The state received good news in August when financial experts forecast nearly $ 1.4 billion in new money for the next fiscal year.
Lawmakers were told on Monday that there was a cherry – or maybe 28 to 33 million of them – on top of that good fortune.
The state’s top tax official and the Legislative Assembly’s chief economist told a panel of lawmakers the state’s revenues will likely exceed already strong expectations of at least $ 28 million, and possibly up to $ 33 million, for the fiscal year starting July 2022.
The money, generated largely by revenues from the production of oil and natural gas – which in turn bolsters income taxes, rents and royalties – has implications for the public finances of schools, schools and communities. subsidies for health care, salaries of public workers, public security and other public services.
“The good news is that we are getting closer to the upside. … Jobs, wages and salaries, these things are recovering, ”Ismael Torres, chief economist in the Legislative Assembly’s Budget and Accountability office, told members of the Income and Income Stabilization Commission. tax revenues.
A spokeswoman for Governor Michelle Lujan Grisham wrote in an email that her office was “encouraged” by the forecast.
Spokeswoman Nora Meyers Sackett noted that the funds can be invested in “policies and programs that will benefit students, workers, families, businesses and communities large and small across the state.”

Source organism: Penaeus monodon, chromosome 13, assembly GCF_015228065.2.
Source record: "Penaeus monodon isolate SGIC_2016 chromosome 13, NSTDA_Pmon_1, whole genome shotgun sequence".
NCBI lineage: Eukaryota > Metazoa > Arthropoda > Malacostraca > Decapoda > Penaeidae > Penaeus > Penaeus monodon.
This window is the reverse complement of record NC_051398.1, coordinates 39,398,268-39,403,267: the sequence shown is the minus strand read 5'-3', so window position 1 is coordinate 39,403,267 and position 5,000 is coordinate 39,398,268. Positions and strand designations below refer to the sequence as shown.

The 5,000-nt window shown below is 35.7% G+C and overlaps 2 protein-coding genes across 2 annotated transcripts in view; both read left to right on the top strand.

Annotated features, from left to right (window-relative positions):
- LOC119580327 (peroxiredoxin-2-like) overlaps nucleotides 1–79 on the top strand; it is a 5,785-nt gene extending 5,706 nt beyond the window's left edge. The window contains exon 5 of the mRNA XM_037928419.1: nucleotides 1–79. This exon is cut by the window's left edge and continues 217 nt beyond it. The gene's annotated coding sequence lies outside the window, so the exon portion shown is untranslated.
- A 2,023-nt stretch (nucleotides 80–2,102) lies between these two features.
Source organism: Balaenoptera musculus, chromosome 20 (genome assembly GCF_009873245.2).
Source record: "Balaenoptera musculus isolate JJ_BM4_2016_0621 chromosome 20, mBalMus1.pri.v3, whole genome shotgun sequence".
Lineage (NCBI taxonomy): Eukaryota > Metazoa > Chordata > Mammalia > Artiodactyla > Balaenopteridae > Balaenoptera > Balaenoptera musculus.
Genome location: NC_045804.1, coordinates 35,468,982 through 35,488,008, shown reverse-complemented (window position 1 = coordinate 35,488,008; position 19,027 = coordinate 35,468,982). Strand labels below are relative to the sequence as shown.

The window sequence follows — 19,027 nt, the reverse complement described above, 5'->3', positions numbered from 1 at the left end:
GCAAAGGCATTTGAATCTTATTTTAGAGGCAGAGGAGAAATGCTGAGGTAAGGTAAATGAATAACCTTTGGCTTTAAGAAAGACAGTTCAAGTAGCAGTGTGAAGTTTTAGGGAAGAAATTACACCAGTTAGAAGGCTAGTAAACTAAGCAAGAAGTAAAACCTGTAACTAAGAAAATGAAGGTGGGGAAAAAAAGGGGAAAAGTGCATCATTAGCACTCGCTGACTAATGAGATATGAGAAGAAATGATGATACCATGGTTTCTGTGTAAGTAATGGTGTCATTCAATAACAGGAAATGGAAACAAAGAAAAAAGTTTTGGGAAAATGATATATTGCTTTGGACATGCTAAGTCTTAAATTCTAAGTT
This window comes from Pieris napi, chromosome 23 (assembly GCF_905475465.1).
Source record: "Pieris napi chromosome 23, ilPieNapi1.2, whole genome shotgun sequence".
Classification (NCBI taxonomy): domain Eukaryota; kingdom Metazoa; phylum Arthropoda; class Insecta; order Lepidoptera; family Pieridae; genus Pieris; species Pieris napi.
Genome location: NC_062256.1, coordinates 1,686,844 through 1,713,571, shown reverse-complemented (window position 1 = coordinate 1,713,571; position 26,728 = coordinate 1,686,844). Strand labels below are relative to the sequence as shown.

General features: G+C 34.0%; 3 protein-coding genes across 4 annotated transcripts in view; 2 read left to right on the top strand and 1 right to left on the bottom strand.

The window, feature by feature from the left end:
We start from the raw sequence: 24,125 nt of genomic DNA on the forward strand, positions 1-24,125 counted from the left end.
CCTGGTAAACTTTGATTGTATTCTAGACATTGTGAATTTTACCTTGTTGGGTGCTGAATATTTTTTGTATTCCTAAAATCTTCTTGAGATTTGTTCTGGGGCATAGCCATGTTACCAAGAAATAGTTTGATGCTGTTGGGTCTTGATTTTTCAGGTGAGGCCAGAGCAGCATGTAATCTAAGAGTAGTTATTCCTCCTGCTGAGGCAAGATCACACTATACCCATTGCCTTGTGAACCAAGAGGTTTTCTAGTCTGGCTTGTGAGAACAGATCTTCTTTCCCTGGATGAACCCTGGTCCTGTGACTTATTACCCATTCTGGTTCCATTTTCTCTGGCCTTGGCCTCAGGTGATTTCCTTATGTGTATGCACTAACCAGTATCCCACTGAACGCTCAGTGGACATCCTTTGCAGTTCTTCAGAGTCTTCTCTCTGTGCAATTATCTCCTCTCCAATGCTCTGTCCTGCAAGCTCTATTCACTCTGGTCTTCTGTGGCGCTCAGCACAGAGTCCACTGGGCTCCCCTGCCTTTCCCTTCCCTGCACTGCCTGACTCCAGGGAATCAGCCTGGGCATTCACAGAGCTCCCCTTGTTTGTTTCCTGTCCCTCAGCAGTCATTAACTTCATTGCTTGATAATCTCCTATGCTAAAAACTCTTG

Committee members received the good news financial report about two months before they were called to a regular legislative session focused on the state budget. A special session on redistribution is expected to open in December.
Monday’s report cites encouraging data showing the state’s oil production hit a record high of over 43 million barrels in August.
The report says the state’s economic recovery from the coronavirus pandemic was “strong” from June to August.
State revenues are expected to increase 9% to $ 8.84 billion for the fiscal year beginning July 1, 2022, from $ 8.1 billion for the current fiscal year.
But not all the news was positive. Tax and Revenue Secretary Stephanie Schardin Clarke said the economic recovery has been limited for working poor and less educated. She underscored the continued importance of financial safety net programs.
“Low-wage workers who probably had the least savings before the pandemic still suffered a loss of wages of around 5%,” she said.
Changes to the state tax code that favor low-income households are for the first time eating into the state’s general fund budget.
Earlier this year, lawmakers expanded the state’s working family tax credit and the block tax refund for low-income people. Early estimates showed the state would forgo around $ 74 million in annual revenue as a result.
And despite the gains in the employment sector, the report says it could take until the end of 2022 for the state’s unemployment rate – 6.9% in September – to fall below pre-pandemic levels. New Mexico lost about 104,000 jobs during the height of the pandemic, and it could take until 2026 to reach pre-pandemic employment levels, according to the report.
The report warns of the recent increase in COVID-19 cases, as well as the fact that “the churn rate of the labor market is intensifying”, among other factors, could have a negative impact on potential growth.
The Associated Press contributed to this report.